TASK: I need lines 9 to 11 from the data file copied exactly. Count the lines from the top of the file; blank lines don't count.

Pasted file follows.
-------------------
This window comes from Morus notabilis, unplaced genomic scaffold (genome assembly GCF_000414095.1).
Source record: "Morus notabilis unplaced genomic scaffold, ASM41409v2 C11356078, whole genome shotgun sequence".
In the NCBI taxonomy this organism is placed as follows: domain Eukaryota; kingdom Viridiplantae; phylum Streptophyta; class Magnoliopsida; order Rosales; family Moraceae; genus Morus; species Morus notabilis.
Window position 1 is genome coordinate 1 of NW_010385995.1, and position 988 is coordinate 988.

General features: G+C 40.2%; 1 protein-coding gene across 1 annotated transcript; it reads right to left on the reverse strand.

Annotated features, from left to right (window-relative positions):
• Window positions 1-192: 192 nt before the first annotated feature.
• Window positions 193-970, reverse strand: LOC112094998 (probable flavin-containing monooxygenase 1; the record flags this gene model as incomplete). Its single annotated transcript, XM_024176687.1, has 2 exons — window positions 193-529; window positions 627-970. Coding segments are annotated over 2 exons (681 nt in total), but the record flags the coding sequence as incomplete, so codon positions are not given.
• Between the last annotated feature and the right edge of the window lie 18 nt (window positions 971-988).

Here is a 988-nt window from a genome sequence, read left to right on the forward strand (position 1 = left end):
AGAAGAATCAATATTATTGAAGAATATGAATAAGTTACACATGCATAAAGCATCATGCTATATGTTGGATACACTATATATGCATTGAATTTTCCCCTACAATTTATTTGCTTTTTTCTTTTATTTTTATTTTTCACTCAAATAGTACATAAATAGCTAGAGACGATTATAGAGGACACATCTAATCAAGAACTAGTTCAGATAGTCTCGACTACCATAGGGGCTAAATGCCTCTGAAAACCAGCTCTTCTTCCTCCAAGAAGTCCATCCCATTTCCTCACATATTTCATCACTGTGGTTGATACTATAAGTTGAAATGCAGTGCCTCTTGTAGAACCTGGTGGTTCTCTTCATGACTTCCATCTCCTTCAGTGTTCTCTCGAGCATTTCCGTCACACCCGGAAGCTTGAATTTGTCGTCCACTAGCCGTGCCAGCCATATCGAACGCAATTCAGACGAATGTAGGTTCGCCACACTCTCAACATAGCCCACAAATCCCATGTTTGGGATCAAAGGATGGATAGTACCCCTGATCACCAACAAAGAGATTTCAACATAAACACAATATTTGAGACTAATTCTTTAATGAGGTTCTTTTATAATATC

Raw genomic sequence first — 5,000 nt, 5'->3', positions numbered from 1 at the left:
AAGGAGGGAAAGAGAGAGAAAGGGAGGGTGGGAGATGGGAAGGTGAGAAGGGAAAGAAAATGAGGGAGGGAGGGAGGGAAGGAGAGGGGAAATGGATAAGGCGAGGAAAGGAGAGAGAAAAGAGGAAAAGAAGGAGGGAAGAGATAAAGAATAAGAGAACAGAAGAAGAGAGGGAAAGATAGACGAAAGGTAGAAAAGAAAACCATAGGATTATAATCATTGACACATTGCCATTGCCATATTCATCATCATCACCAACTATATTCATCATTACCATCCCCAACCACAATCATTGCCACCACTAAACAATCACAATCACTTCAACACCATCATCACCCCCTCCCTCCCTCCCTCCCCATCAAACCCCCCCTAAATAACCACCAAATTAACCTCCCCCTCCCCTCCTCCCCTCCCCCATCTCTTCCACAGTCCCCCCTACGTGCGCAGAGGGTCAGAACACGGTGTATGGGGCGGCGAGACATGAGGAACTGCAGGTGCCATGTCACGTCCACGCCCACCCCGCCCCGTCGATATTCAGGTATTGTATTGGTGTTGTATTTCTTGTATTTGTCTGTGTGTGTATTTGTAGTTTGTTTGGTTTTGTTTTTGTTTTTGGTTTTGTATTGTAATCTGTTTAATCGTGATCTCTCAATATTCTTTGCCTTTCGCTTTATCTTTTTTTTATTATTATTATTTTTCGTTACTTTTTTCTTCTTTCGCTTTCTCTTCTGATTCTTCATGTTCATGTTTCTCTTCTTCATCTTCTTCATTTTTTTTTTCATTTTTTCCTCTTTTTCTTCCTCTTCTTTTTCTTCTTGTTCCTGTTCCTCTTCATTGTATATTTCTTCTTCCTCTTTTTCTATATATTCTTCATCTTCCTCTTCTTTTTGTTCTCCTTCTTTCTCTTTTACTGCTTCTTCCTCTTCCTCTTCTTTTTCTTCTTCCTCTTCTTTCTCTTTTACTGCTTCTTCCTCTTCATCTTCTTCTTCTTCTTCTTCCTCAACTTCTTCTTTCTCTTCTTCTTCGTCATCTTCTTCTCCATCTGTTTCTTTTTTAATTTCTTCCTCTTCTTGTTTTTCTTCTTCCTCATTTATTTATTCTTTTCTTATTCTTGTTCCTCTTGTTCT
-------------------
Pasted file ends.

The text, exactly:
• Between the last annotated feature and the right edge of the window lie 18 nt (window positions 971-988).

Here is a 988-nt window from a genome sequence, read left to right on the forward strand (position 1 = left end):
AGAAGAATCAATATTATTGAAGAATATGAATAAGTTACACATGCATAAAGCATCATGCTATATGTTGGATACACTATATATGCATTGAATTTTCCCCTACAATTTATTTGCTTTTTTCTTTTATTTTTATTTTTCACTCAAATAGTACATAAATAGCTAGAGACGATTATAGAGGACACATCTAATCAAGAACTAGTTCAGATAGTCTCGACTACCATAGGGGCTAAATGCCTCTGAAAACCAGCTCTTCTTCCTCCAAGAAGTCCATCCCATTTCCTCACATATTTCATCACTGTGGTTGATACTATAAGTTGAAATGCAGTGCCTCTTGTAGAACCTGGTGGTTCTCTTCATGACTTCCATCTCCTTCAGTGTTCTCTCGAGCATTTCCGTCACACCCGGAAGCTTGAATTTGTCGTCCACTAGCCGTGCCAGCCATATCGAACGCAATTCAGACGAATGTAGGTTCGCCACACTCTCAACATAGCCCACAAATCCCATGTTTGGGATCAAAGGATGGATAGTACCCCTGATCACCAACAAAGAGATTTCAACATAAACACAATATTTGAGACTAATTCTTTAATGAGGTTCTTTTATAATATC